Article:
Sunday, January 25, 2009

'Slumdog Millionaire' hurts

I am desperately searching for a person who can point out one single positive character in the hyped-in-unheard-degree movie ‘Slumdog Millionaire.’

I just loved the way the story is executed, effectively portraying the struggle of an underdog to claim his love though a TV show, fame being the bonus point. The basic thread of the story is really unique. A boy, in search of his lady love, ends up in a live quiz show. And he knew all the answers because of many disturbing events he had to go through. But somehow I felt that in the process of turning Vikas Swarup’s ‘Q&A’ into ‘Slumdog..,’ the scriptwriters have just painted an entire nation bad.

Children are either small-time crooks or made to beg. Growing up, the boys end up becoming bigger crooks or call-centre workers and the girls turn either prostitutes or concubines.

India is portrayed as a nation were a child would jump into a pool of excreta to escape a closed lavatory, just to see his matinee idol in close range. Well-dressed elders are either crooks or are heavily selfish upper-middle-class snobs. Foreign tourists are tricked to the maximum by cunning teenagers.

Finally, the quiz master, an underdog-turned-topdog himself, so vile that he can’t stand a kid winning the money and the laurels. He tries to deceive him. And when that doesn’t work out, he hands the teenager to police. About the characterisation of Mumbai police, the lesser said the better.

Agreed that there are heavy shades of grey everywhere, and that stares at your face in a huge city like Mumbai. But that doesn’t mean that you can portray an entire nation bad.

And finally, the Rahman score. It’s fate that ‘Roja’ or ‘Dil Se’ wasn’t born in Hollywood. The 'Slumdog..' music in the media because SOME ‘gora saahibs’ found the tunes hummable. For us, it’s not even the shadow of the genius.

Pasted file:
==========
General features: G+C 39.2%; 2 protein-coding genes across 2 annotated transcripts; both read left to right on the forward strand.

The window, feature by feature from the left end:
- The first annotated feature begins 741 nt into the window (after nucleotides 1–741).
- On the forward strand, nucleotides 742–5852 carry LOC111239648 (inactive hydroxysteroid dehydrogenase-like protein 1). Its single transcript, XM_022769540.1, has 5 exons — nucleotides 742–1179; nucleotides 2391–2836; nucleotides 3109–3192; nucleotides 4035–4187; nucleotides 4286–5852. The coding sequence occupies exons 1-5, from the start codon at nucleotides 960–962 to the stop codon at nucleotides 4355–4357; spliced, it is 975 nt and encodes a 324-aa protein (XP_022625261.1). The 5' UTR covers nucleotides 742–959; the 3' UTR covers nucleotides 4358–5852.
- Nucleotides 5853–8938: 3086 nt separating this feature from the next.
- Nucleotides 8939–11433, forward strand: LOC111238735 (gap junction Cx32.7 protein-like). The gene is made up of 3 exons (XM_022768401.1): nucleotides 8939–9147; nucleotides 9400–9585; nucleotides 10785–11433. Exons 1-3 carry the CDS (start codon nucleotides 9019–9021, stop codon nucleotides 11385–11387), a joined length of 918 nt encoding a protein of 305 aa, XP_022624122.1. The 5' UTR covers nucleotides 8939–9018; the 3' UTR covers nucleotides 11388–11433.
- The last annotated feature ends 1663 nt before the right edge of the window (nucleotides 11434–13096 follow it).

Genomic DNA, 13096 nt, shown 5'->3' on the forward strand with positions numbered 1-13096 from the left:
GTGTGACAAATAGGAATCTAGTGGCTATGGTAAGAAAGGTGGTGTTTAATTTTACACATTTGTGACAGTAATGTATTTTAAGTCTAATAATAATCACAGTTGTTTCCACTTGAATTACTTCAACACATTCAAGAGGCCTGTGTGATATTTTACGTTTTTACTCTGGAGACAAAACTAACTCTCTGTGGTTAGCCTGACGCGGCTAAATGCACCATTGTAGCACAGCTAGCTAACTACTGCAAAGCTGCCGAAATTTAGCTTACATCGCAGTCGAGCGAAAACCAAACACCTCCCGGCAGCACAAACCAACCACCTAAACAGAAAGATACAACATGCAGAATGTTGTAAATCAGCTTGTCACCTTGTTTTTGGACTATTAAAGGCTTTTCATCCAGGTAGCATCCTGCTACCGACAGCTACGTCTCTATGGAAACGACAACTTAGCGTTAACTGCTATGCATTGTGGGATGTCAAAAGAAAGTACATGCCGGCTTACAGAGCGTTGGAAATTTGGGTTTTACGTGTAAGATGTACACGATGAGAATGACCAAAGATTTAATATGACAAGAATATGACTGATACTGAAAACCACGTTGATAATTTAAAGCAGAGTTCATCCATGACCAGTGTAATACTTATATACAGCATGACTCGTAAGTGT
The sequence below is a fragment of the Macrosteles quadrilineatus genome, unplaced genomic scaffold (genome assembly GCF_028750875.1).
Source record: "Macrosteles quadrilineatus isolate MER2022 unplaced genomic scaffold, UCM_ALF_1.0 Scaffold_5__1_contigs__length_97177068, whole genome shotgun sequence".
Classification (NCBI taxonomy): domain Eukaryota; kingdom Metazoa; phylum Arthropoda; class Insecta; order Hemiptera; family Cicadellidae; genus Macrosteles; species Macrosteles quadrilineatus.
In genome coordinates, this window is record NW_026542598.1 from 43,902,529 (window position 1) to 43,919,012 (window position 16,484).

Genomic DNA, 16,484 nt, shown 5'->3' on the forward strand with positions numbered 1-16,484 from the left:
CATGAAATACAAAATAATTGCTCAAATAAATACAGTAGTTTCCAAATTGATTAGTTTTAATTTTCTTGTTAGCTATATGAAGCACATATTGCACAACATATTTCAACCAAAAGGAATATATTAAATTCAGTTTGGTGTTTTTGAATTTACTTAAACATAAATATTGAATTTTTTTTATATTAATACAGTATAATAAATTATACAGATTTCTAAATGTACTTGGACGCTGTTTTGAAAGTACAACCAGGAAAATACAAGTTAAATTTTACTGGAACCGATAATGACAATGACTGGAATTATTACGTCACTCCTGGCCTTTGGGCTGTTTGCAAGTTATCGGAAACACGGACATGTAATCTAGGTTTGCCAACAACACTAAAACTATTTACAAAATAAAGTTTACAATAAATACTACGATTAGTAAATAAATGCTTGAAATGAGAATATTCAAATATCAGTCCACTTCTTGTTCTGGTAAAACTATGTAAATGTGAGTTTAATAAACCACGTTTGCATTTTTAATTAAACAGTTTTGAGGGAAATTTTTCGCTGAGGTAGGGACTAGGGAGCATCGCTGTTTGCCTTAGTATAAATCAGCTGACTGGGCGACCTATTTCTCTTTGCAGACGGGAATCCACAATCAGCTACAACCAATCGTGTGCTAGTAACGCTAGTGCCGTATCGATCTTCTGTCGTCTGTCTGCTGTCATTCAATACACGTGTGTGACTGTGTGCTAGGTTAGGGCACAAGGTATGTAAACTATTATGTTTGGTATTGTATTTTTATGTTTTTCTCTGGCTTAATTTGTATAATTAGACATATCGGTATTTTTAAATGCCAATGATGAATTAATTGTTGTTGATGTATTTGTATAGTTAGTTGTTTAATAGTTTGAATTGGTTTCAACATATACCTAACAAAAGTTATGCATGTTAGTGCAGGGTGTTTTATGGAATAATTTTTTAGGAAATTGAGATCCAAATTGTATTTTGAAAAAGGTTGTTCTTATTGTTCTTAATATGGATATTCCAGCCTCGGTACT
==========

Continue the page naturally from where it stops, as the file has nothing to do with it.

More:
I admired the way the storyline went, but what was shown as the entire country was really just a part of it’s dark alleys. What a pity!

3 comments:

KB said...

I appreciated your comment my blog reviewing Slumdog Millionaire. You make excellent points. I also enjoyed your review. I completely agree that the movie is heavy handed and you could even say one-dimensional in its portrayal of India (not that I'm claiming to be any kind of expert), but I did find redeeming qualities in almost every major character.

Also, thank you for introducing me to you blog, I'll be back.

Lori said...

Thanks for visiting!

I have to disagree though. How can you say 'it's the prejudiced image of India' when 50-60% of the population of Mumbai lives in the slums? When it's that high of a percentage of the population, can you really say it's just the 'underbelly of Mumbai' or just the country's 'dark alleys'?

And, where does the movie claim to represent all of India? Where does it 'portray an ENTIRE NATION bad'? I reiterate that the movie is a STORY-albeit a rather fantastic story, but a story nonetheless.

Lakshmi Sravanthi Chowdam said...

Hi Chandu,

Its true that the movie showed the a flash picture of Mumbai slums. But there may be many ways too for an orphan child to become a good citizen who got educated through any orphanage and had built his/her own character and have achieved something great, but not noticed by anyone, which was not touched in this movie... May be the director doesnt wanted to show all the sides of the slums...and even if he showed it may not have added much value to the movie itself...bcoz again it may become regualr masala mixed Bollywood movie or an Big B-Amitabh movie whatever.

I appreciate your review and the comment posted on my blog.

I admire journalists, it is my dream proffession.

Thank you!